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Treading carefully

(62 Posts)
busyb Fri 30-Dec-16 11:57:19

My son & his partner split 3 years ago when their little girl was 5. At first things were very frosty with my gd's mother, but over the last couple of years I have worked very hard on establishing a good relationship with her and also have my GD a lot.(which is brilliant)

My dilemma is for the first time in 3 years I recently had occasion to go into her flat to help with something. It not only smells (which to be honest I have often smelt from the hallway) but one room is just piled high with junk. I didn't see the bedrooms but the rest of the flat is in a state.

What do I do? I don't think it would help if my DS spoke to her as they are always trying to 'score points' Should I offer to help her sort it out. Also we have noticed for some time a fusty smell from GD's clothes when she comes. Both my DS and GD live part the week with us.

But I don't want to ruin my fragile relationship with the mother.

pensionpat Fri 30-Dec-16 12:00:41

I think that your current relationship with her is more important than untidiness. Don't risk saying anything.

tanith Fri 30-Dec-16 12:01:24

Its hard to keep quiet I do realise but if your GD is healthy and happy I would keep quiet and not put something that is precious at risk. Just enjoy the time you are having with her and unless your GD becomes aware or affected by it leave well alone.

Greyduster Fri 30-Dec-16 12:12:14

I think the advice given above is spot on. Unless the child seems to be uncomfortable with her living conditions and brings it to either your or your DS's notice I would say nothing.

Christinefrance Fri 30-Dec-16 15:07:06

It's a difficult situation busyb as we all have different standards of acceptable housekeeping. If the children seem healthy and happy as tanith said then leave well alone. Don't jeopardise family relationships over this unless it becomes necessary. The little girl is old enough to say if there are problems.

Welshwife Fri 30-Dec-16 15:41:23

Would it be possible to have a different set of clothes at your house for when she comes to stay? - to save any packing! grin
One of our relatives had her husband's DD from a previous relationship stay very frequently and the child came with very shabby and not very clean clothes. Her solution was to change her when she got to the house - and if time wash the clothes she was wearing - and dress her in ones she kept for the duration of the visit. She then dressed her in the ones she arrived in to go home. Invariably the ones my relation used were far better clothes and if the child went home in them she never saw them again. It seemed to work very well for all concerned and the child was never without anything she needed.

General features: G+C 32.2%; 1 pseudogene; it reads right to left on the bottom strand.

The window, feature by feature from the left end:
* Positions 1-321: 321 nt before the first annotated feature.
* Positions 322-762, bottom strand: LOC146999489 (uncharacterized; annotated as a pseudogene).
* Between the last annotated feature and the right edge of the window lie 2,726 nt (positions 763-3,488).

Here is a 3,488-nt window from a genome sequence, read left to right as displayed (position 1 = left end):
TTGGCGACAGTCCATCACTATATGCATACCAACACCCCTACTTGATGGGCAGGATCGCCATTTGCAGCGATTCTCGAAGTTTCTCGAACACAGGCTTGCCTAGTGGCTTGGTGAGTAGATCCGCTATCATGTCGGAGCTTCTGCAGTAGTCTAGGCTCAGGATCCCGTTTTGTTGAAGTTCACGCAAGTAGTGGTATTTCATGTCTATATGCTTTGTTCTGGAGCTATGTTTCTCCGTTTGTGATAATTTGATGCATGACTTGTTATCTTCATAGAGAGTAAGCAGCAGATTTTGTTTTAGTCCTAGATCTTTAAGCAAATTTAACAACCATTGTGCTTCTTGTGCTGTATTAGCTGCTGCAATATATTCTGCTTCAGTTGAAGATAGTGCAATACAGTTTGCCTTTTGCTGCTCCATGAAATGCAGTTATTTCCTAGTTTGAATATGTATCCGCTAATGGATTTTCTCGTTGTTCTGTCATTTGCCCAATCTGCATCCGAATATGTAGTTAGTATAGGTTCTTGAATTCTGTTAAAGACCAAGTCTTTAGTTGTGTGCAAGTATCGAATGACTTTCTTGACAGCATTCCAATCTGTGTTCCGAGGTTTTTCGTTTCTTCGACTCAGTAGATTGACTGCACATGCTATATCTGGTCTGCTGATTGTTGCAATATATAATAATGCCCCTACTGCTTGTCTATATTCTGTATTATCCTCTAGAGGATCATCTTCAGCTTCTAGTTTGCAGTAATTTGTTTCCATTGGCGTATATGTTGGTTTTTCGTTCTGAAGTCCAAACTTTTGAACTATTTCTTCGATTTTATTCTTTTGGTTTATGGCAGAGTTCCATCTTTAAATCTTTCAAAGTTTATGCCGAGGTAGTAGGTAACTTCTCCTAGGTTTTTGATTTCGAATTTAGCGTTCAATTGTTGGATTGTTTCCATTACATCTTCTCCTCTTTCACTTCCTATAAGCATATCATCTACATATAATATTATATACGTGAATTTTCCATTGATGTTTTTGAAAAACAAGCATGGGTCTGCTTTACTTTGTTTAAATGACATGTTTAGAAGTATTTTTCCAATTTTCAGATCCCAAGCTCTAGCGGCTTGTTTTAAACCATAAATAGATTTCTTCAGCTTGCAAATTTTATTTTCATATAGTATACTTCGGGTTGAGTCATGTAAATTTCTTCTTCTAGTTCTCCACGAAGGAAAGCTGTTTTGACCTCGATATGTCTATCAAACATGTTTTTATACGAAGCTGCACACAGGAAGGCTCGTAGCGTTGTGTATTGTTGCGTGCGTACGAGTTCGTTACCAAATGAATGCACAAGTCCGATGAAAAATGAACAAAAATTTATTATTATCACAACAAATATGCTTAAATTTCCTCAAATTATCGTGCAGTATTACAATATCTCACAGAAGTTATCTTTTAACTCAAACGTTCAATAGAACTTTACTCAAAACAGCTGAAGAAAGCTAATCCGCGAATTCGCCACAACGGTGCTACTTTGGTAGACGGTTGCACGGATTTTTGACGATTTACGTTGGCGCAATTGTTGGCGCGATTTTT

Anya Fri 30-Dec-16 16:03:56

And if the child told her mother - as she is likely to mention different clothes, and then that would make the situation worse.

Leave things be though if it ever comes up in conversation mention your love for cleaning (?) your own house (well I'm told some people do love it!) and see if she asks for help.

Otherwise just keep working at this relationship you've managed to build up...and well done on that

Welshwife Fri 30-Dec-16 16:26:17

Not at all Anya - the mother of the child I was referring to was fine about it as she never had to pack a bag - The attitude taken by all was that it saved forgetting anything. The child concerned loved having different clothes to wear.

vampirequeen Fri 30-Dec-16 16:42:49

We are a shared family and the children have clothes at both houses. Not only does it make life easier but also means that they wear clothes that are suitable for whatever we have planned. Also.....and I'm whispering this....mum and stepdad/DH and me (stepmum) have different ideas about what as suitable clothes for an 11 year old girl. This way we avoid any bad feeling as no one feels directly criticised for their choices.

Shared families walk a very fine line no matter how friendly things are between the adults. Feelings can be hurt very quickly and unintentionally.

I wouldn't worry about the state of the house as long as your GD is happy and healthy.

PRINTMISS Fri 30-Dec-16 16:58:48

I agree with those who say let it rest. To be quite honest my daughter's house is sometimes a tip, when she was really busy, it was always that way, and the kitchen was a nightmare. Her children, though were always spotless and their clothes clean, and both achieved 100% attendances at school hardly ever being ill.